On 18 July 1203 the Crusaders launched an assault on the city, and Alexios III immediately fled into Thrace. The next morning the Crusaders were surprised to find that the citizens had released Isaac II from prison and proclaimed him emperor, despite the fact that he had been blinded to make him ineligible to rule. The Crusaders could not accept this, and forced Isaac II to proclaim his son Alexios IV co-emperor.
Despite Alexios' grand promises, Isaac, the more experienced and practical of the two, knew that the Crusaders' debt could never be repaid from the imperial treasury. Alexios, however, had apparently not grasped how far the empire's financial resources had fallen during the previous fifty years. Alexios did manage to raise half the sum promised (100,000 silver marks), by appropriating treasures from the church and by confiscating the property of his enemies. He then attempted to defeat his uncle Alexios III, who remained in control of Thrace. The sack of some Thracian towns helped Alexios' situation a little, but meanwhile hostility between the restive Crusaders and the inhabitants of Constantinople was growing.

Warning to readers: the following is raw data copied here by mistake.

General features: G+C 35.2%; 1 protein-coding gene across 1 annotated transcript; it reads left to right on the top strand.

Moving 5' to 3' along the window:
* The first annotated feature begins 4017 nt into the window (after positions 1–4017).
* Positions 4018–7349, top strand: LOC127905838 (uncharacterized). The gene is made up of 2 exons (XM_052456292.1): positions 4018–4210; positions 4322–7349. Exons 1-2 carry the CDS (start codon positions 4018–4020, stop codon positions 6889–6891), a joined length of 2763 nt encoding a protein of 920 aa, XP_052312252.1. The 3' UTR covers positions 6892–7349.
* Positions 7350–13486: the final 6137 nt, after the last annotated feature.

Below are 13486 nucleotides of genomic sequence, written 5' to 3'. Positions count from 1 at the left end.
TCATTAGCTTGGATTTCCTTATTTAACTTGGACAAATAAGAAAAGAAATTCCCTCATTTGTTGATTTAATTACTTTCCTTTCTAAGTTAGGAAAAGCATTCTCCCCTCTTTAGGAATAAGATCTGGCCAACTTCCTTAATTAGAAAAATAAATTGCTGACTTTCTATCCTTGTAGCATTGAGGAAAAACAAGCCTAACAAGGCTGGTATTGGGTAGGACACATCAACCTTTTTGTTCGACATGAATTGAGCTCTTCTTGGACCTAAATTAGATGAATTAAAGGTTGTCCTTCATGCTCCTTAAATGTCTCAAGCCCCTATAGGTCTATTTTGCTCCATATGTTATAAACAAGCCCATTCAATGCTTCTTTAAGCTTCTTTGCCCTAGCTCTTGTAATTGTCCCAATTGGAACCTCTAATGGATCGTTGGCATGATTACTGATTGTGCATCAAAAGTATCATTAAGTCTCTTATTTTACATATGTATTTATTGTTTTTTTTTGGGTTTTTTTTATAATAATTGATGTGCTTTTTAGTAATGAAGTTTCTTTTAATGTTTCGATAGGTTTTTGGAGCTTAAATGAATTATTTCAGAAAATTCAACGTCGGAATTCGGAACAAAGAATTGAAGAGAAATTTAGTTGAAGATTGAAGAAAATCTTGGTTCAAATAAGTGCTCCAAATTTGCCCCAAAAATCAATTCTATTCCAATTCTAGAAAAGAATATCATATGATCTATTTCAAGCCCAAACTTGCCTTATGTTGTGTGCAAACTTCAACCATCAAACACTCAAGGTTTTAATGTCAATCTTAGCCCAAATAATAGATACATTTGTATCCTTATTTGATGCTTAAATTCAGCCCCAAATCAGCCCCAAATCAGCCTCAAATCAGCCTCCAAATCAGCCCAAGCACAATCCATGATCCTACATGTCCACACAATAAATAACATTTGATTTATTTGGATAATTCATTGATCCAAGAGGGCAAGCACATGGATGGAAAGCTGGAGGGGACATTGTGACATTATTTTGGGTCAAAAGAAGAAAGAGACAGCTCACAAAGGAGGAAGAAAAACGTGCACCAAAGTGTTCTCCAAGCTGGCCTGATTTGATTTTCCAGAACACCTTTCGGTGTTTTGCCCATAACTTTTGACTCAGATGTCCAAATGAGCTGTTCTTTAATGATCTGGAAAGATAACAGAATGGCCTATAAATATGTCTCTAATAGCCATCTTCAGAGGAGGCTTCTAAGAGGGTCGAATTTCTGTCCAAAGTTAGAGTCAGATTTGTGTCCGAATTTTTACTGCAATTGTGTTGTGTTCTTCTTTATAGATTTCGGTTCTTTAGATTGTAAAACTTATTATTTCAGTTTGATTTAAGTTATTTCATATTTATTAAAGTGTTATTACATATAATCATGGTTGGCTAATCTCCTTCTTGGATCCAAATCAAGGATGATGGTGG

In December 1203 violence exploded between the citizens of Constantinople and the Crusaders. Enraged mobs seized and brutally murdered any foreigner they could lay hands upon, and the Crusaders felt that Alexios had not fulfilled his promises to them. Alexios refused their demands, and is quoted as saying, "I will not do any more than I have done." While relations with the Crusaders were deteriorating, Alexios had become deeply unpopular with the Roman citizenry, and with his own father. Blinded and nearly powerless, Isaac II resented having to share the throne with his son; he spread rumours of Alexios' supposed sexual perversity, alleging he kept company with "depraved men". The chronicler Nicetas Choniates dismissed Alexios as "childish" and criticized his familiarity with the Crusaders and his lavish lifestyle. At the beginning of January 1204, Alexios IV retaliated against the Crusaders by setting fire to 17 ships filled with inflammable materials and sending them against the Venetian fleet, but the attempt failed.